3 Easy Steps to Start Your Polymath Journey

This is a strange fork in the road where we find ourselves now. Years are in the past where you have learned much, and possibly forgotten an equal share. Now ahead of us lays an uncertain path that few have tread. No one sets out purposely to find this path, rather they find themselves here after much searching.

So where do we begin? Apart from the life stories of previous polymaths and Renaissance Men(and Women), there are no guides on how to become one. After much searching myself I have settled on three key steps that help prepare you body and mind for the life of the polymath.

  • Work on your habits
  • Control your schedule
  • Upgrade your diet

How do you become a polymath with these three steps? Well, overnight, you won’t. These three key steps though form the basics and the foundation for your polymathic journey.

Step 1: Work on Your Habits

I’ve been looking into self-help and improvement books for the last 15 years, and perhaps the best books I’ve come across concern habit formation. Books like “The Power of Habit” by Charles Duhigg, and “Atomic Habits” by James Clear have been a great help and inspiration to me. Between these two books they lay out a comprehensive path towards creating new habits, strengthening existing habits, and deprogramming unhelpful ones.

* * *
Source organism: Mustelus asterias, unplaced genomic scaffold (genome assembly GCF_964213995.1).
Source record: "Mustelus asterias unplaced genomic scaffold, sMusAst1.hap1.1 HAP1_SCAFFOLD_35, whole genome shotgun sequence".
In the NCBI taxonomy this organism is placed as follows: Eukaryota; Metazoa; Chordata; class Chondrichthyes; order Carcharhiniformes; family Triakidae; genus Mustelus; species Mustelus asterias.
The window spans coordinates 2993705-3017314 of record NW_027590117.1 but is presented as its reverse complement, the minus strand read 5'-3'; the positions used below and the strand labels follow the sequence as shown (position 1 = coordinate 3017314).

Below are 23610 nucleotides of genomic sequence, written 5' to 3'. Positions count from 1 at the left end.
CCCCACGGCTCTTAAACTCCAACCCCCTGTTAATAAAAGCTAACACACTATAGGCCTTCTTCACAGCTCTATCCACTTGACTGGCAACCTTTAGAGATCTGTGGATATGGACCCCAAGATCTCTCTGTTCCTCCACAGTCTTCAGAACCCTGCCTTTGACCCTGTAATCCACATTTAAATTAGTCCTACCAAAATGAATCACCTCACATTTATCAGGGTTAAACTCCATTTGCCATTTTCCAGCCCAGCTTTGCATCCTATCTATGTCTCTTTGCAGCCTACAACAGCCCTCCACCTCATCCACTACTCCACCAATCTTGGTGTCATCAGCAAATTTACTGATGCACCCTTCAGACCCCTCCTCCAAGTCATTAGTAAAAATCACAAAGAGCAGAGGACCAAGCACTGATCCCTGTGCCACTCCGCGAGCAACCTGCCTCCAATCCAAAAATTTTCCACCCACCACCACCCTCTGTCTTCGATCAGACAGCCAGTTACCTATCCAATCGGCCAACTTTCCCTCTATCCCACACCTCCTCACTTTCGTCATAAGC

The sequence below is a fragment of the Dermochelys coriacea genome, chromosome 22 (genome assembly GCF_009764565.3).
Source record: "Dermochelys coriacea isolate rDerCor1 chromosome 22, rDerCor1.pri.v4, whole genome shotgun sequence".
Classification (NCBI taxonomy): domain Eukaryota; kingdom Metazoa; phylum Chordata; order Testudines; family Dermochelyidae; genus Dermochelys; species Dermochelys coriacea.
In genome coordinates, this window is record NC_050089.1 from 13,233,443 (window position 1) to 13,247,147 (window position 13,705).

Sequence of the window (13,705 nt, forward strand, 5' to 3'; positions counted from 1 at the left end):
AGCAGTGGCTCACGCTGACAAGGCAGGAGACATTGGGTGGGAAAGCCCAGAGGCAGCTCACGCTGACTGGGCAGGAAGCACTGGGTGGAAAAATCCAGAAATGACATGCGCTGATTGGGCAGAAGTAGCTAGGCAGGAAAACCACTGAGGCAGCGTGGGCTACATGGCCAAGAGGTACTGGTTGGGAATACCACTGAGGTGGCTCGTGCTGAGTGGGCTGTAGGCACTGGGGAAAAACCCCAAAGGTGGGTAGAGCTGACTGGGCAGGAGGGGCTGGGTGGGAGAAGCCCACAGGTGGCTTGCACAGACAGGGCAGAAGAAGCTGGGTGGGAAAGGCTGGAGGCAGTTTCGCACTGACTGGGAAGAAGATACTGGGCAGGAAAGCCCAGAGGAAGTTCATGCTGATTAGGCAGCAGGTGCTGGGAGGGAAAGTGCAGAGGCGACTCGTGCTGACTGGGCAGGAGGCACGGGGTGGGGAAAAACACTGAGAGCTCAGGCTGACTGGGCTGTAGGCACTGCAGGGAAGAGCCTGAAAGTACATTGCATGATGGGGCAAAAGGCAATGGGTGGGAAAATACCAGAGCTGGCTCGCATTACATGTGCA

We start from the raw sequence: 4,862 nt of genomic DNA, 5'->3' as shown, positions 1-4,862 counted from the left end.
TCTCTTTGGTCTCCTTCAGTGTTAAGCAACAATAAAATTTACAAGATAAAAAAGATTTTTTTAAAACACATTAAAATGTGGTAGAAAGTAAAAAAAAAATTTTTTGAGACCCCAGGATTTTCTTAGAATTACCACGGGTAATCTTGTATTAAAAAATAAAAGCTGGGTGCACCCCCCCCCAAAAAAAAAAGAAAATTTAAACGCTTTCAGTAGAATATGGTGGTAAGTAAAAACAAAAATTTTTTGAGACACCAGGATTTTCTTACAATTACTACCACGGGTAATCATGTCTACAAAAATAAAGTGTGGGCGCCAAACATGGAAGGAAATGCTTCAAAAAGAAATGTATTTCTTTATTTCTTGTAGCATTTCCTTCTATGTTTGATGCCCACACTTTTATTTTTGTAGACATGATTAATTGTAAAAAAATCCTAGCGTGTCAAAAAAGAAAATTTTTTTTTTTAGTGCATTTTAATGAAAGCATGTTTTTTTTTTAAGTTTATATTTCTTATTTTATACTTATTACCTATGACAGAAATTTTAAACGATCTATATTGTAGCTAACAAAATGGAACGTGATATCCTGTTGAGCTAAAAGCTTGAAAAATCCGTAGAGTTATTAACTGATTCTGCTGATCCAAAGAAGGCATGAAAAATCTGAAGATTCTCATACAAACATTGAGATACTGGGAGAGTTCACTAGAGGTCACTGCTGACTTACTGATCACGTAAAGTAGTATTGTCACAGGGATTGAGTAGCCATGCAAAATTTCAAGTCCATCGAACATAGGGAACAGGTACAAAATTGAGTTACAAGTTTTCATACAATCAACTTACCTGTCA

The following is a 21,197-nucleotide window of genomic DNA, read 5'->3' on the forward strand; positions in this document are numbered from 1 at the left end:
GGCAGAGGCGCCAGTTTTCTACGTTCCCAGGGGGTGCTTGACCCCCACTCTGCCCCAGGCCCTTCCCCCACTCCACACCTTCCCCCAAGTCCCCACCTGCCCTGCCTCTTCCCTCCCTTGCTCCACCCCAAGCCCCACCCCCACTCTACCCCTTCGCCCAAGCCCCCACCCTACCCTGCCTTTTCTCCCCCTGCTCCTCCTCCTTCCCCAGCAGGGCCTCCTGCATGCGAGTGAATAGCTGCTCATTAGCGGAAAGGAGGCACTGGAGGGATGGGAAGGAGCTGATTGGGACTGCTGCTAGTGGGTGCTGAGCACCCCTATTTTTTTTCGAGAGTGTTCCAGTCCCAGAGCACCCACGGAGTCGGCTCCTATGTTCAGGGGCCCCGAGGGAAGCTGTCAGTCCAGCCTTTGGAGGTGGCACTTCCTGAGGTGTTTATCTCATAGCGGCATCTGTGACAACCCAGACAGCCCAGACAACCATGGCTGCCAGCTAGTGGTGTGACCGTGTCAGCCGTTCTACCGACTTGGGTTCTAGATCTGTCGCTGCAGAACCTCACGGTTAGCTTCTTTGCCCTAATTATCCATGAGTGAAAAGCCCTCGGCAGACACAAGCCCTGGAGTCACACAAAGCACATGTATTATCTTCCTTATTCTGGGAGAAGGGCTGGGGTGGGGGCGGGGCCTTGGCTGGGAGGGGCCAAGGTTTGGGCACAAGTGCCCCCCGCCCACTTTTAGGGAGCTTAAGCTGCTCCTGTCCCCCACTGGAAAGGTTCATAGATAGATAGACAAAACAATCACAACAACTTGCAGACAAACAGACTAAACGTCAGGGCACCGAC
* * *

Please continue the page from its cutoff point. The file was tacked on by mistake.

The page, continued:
So, why habits? Well, habits are the background programs that free up your brain to perform higher thinking. If you had to think about flipping a switch to turn on a light every time you walked in a room it would be a problem. Get more mental energy for the work you want to do by automating your behavior through habits.

How do habits work? Both authors outline the habit cycle much better than I can, so I’ll only be giving an overview here. First you are presented with a cue. The cue triggers a craving which elicits a response. The response results in a reward. James Clear uses the example of walking into a dark room. The cue is the dark room, the craving is to have light, the response is to flip the light switch, and the reward is having light.